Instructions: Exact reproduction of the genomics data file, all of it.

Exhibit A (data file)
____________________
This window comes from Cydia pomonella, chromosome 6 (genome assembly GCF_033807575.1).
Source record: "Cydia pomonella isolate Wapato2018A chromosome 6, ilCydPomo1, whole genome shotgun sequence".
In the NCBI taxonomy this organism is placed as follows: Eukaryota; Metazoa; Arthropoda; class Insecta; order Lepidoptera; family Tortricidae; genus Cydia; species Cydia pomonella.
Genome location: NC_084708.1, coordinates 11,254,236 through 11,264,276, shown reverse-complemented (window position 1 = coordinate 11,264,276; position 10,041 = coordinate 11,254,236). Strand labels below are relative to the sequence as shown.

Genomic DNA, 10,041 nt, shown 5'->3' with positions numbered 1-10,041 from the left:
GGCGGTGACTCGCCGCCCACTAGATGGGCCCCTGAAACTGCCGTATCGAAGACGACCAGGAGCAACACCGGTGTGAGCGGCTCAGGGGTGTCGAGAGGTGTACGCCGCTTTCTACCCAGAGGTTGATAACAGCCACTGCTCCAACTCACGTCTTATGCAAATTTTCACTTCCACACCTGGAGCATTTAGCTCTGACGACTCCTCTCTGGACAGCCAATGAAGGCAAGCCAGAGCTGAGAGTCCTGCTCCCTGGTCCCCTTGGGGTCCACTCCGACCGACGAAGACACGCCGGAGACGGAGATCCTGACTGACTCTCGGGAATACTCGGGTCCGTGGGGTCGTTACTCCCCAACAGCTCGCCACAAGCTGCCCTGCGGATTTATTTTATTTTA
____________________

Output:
This window comes from Cydia pomonella, chromosome 6 (genome assembly GCF_033807575.1).
Source record: "Cydia pomonella isolate Wapato2018A chromosome 6, ilCydPomo1, whole genome shotgun sequence".
In the NCBI taxonomy this organism is placed as follows: Eukaryota; Metazoa; Arthropoda; class Insecta; order Lepidoptera; family Tortricidae; genus Cydia; species Cydia pomonella.
Genome location: NC_084708.1, coordinates 11,254,236 through 11,264,276, shown reverse-complemented (window position 1 = coordinate 11,264,276; position 10,041 = coordinate 11,254,236). Strand labels below are relative to the sequence as shown.

Genomic DNA, 10,041 nt, shown 5'->3' with positions numbered 1-10,041 from the left:
GGCGGTGACTCGCCGCCCACTAGATGGGCCCCTGAAACTGCCGTATCGAAGACGACCAGGAGCAACACCGGTGTGAGCGGCTCAGGGGTGTCGAGAGGTGTACGCCGCTTTCTACCCAGAGGTTGATAACAGCCACTGCTCCAACTCACGTCTTATGCAAATTTTCACTTCCACACCTGGAGCATTTAGCTCTGACGACTCCTCTCTGGACAGCCAATGAAGGCAAGCCAGAGCTGAGAGTCCTGCTCCCTGGTCCCCTTGGGGTCCACTCCGACCGACGAAGACACGCCGGAGACGGAGATCCTGACTGACTCTCGGGAATACTCGGGTCCGTGGGGTCGTTACTCCCCAACAGCTCGCCACAAGCTGCCCTGCGGATTTATTTTATTTTA